Illustration by Brett Ryder
Hair—we’ve all got it. No matter our ethnic makeup, we all fuss with it, fret over it, celebrate the good days, and mourn the put-a-cap-on-it bad days. While Los Angeles is hardly the only place whose residents are defined by their locks, this city houses the one spot that perhaps best proves that hair is the great equalizer.
The Hair Shop on Wilshire Boulevard, just off La Brea, has a clientele of platinum blonds in need of bleached bangs, tattooed brunets who want rooster feathers or ponytails, Asian and Latina teenagers preparing for proms, Orthodox Jews seeking “kosher” wigs, and African American mothers taking their daughters on back-to-school hair shopping sprees. Here, whether they clip, sew, glue, or tape on the extensions they seek, everyone has the same needs. “Their only mission is to be more beautiful,” says Ryan Tokko, the Korean-born owner. And everyone speaks the language of weave.
“You think it’s too light?” asks customer Kari Busse on a recent morning. The 33-year-old Valley resident examines a packaged bouquet of weave while tugging on her blond extensions.
“Too orange,” says the floor assistant, Michell Ko, whose name in Korean is Miae. Ko wears black microlocks stitched into her own fine strands. “This one, darker. This one, more good.”
Korean immigrants have long dominated the weave market, but historically in L.A. that market mostly catered to black clients. Not anymore. It is no secret that Paris Hilton and Jessica Simpson don’t settle for tossing around their own tresses, and staff at the Hair Shop say they count Kim Kardashian, Adele, Sharon Stone, and Lady Gaga among their customers. “Honestly, I thought we were the only people who actually wore extensions—why would white people or Asians need hair?” says clerk Porsha Johnson, who’s 20 and black. “Then I came here. I was like, Whoa, ya’ll are more into it than African American people.”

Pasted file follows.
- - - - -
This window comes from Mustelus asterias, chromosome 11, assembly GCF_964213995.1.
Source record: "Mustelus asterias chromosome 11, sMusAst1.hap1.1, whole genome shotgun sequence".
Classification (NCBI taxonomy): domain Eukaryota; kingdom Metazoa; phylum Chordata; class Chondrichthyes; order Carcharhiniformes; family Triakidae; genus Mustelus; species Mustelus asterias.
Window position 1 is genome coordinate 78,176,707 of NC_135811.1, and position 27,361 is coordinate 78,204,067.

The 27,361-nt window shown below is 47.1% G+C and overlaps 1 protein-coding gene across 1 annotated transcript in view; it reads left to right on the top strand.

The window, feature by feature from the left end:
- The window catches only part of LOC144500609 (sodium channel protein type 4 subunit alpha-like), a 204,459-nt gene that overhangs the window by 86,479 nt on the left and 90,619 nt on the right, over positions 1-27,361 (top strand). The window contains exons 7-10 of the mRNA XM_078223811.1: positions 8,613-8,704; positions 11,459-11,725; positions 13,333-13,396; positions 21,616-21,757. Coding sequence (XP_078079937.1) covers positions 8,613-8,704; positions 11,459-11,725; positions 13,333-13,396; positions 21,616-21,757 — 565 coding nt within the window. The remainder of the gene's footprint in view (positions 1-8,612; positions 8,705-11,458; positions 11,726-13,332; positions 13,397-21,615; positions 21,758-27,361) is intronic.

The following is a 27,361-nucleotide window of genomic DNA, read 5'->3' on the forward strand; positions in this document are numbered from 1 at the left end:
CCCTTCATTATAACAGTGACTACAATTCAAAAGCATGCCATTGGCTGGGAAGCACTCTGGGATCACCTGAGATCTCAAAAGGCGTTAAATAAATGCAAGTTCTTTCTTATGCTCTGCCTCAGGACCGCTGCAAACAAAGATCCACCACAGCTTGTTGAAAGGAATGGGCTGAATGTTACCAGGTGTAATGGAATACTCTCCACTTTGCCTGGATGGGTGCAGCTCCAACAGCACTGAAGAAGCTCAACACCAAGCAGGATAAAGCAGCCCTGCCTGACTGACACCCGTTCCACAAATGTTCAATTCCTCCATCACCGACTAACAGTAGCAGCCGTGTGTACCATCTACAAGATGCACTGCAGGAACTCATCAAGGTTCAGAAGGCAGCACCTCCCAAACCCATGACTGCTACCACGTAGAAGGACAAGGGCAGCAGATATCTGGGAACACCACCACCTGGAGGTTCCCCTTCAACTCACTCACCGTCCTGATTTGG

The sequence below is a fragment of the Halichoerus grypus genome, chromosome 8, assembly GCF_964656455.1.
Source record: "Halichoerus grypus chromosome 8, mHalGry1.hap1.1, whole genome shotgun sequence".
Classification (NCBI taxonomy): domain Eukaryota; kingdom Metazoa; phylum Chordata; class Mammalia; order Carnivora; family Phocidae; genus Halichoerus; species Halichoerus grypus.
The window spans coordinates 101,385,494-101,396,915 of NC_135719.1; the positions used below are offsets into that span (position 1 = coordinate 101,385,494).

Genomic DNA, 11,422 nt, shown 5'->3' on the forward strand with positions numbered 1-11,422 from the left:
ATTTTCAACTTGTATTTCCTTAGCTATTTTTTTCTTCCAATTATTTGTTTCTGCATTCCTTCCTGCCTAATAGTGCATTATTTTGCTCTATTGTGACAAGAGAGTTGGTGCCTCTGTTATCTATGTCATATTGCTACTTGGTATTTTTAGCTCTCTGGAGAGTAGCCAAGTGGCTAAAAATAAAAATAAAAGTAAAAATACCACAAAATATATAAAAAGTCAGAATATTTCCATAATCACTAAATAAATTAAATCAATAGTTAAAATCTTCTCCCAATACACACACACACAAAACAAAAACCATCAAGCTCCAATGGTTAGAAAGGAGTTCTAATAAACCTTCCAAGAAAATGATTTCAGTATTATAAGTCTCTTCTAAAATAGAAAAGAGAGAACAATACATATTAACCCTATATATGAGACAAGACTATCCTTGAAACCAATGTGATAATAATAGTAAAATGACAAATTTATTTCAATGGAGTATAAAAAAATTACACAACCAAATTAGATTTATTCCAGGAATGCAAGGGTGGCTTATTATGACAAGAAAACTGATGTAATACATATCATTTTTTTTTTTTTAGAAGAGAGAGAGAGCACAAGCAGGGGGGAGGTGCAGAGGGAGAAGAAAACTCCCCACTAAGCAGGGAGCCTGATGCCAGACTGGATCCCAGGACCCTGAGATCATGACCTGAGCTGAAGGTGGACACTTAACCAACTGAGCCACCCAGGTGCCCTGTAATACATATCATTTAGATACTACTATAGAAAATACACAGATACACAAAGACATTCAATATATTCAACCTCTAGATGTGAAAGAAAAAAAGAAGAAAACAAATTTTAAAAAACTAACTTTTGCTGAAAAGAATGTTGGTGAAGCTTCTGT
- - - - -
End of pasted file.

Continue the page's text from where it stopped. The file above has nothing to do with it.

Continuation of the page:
Hair may be universal, but that doesn’t mean racism always falls to the cutting floor. Instead it blends beneath until the roots begin to show. Korean store manager Sherry Chang says some customers stereotype her. “They say, ‘Do you even have a green card?’ They look down on you like you are a piece of shit.” Other times, Chang says, customers have said, “Why don’t you give me a discount? Is it because I’m white?”
Tokko has been in the business for 30 years. He has another shop in Pacoima, and he opened a hair-processing factory in China to keep up with anticipated demand. During the 1992 riots, he slept inside his shops, but he wasn’t standing guard at his Pacoima store on the night when looters came. An African American man who owned the shop next door stopped them. “He and I were close friends,” Tokko says. “He told them, ‘No, not that store. He’s my brother.’ ” Only their businesses in the strip mall were spared. The experience taught him a lesson that he hopes his stores can reflect: “There’s no problem as long as you respect everyone’s culture.”
Erika Hayasaki is an assistant professor at UC Irvine’s Literary Journalism Program. She is the author of Dead or Alive (Kindle singles).